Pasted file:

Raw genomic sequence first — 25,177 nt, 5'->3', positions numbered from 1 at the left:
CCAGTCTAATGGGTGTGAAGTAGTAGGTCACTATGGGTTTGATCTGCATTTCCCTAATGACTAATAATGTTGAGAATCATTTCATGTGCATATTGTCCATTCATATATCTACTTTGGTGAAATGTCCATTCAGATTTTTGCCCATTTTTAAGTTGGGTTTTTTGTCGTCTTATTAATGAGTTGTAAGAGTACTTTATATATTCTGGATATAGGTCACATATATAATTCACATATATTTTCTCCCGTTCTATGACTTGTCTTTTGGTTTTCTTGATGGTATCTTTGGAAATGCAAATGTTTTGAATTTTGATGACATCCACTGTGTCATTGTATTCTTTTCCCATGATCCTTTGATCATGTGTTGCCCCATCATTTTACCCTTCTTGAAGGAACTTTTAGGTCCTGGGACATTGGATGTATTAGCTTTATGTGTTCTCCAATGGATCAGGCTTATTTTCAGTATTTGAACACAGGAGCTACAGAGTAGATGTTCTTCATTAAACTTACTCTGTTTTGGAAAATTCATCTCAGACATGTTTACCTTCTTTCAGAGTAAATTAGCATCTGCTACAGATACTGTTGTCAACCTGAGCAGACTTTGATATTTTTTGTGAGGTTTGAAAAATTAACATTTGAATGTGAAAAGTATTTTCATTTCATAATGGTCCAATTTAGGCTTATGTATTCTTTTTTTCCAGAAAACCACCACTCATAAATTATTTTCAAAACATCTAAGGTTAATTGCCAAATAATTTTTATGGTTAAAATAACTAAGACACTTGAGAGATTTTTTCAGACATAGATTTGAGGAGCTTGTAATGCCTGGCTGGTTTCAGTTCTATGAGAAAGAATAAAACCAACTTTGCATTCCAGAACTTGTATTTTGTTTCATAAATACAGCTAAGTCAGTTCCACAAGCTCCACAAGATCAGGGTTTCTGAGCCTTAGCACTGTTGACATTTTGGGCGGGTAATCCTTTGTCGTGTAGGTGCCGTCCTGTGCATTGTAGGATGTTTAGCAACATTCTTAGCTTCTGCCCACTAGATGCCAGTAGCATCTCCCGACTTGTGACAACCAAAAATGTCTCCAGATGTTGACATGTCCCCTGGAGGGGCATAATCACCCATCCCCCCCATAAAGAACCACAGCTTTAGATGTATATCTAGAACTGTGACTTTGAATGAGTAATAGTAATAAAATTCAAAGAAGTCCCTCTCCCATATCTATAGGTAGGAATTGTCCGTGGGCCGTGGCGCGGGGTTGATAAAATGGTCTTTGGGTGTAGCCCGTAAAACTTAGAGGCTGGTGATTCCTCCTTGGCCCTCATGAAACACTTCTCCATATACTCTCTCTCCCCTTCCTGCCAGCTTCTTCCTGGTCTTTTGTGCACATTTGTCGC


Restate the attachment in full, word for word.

Raw genomic sequence first — 25,177 nt, 5'->3', positions numbered from 1 at the left:
CCAGTCTAATGGGTGTGAAGTAGTAGGTCACTATGGGTTTGATCTGCATTTCCCTAATGACTAATAATGTTGAGAATCATTTCATGTGCATATTGTCCATTCATATATCTACTTTGGTGAAATGTCCATTCAGATTTTTGCCCATTTTTAAGTTGGGTTTTTTGTCGTCTTATTAATGAGTTGTAAGAGTACTTTATATATTCTGGATATAGGTCACATATATAATTCACATATATTTTCTCCCGTTCTATGACTTGTCTTTTGGTTTTCTTGATGGTATCTTTGGAAATGCAAATGTTTTGAATTTTGATGACATCCACTGTGTCATTGTATTCTTTTCCCATGATCCTTTGATCATGTGTTGCCCCATCATTTTACCCTTCTTGAAGGAACTTTTAGGTCCTGGGACATTGGATGTATTAGCTTTATGTGTTCTCCAATGGATCAGGCTTATTTTCAGTATTTGAACACAGGAGCTACAGAGTAGATGTTCTTCATTAAACTTACTCTGTTTTGGAAAATTCATCTCAGACATGTTTACCTTCTTTCAGAGTAAATTAGCATCTGCTACAGATACTGTTGTCAACCTGAGCAGACTTTGATATTTTTTGTGAGGTTTGAAAAATTAACATTTGAATGTGAAAAGTATTTTCATTTCATAATGGTCCAATTTAGGCTTATGTATTCTTTTTTTCCAGAAAACCACCACTCATAAATTATTTTCAAAACATCTAAGGTTAATTGCCAAATAATTTTTATGGTTAAAATAACTAAGACACTTGAGAGATTTTTTCAGACATAGATTTGAGGAGCTTGTAATGCCTGGCTGGTTTCAGTTCTATGAGAAAGAATAAAACCAACTTTGCATTCCAGAACTTGTATTTTGTTTCATAAATACAGCTAAGTCAGTTCCACAAGCTCCACAAGATCAGGGTTTCTGAGCCTTAGCACTGTTGACATTTTGGGCGGGTAATCCTTTGTCGTGTAGGTGCCGTCCTGTGCATTGTAGGATGTTTAGCAACATTCTTAGCTTCTGCCCACTAGATGCCAGTAGCATCTCCCGACTTGTGACAACCAAAAATGTCTCCAGATGTTGACATGTCCCCTGGAGGGGCATAATCACCCATCCCCCCCATAAAGAACCACAGCTTTAGATGTATATCTAGAACTGTGACTTTGAATGAGTAATAGTAATAAAATTCAAAGAAGTCCCTCTCCCATATCTATAGGTAGGAATTGTCCGTGGGCCGTGGCGCGGGGTTGATAAAATGGTCTTTGGGTGTAGCCCGTAAAACTTAGAGGCTGGTGATTCCTCCTTGGCCCTCATGAAACACTTCTCCATATACTCTCTCTCCCCTTCCTGCCAGCTTCTTCCTGGTCTTTTGTGCACATTTGTCGC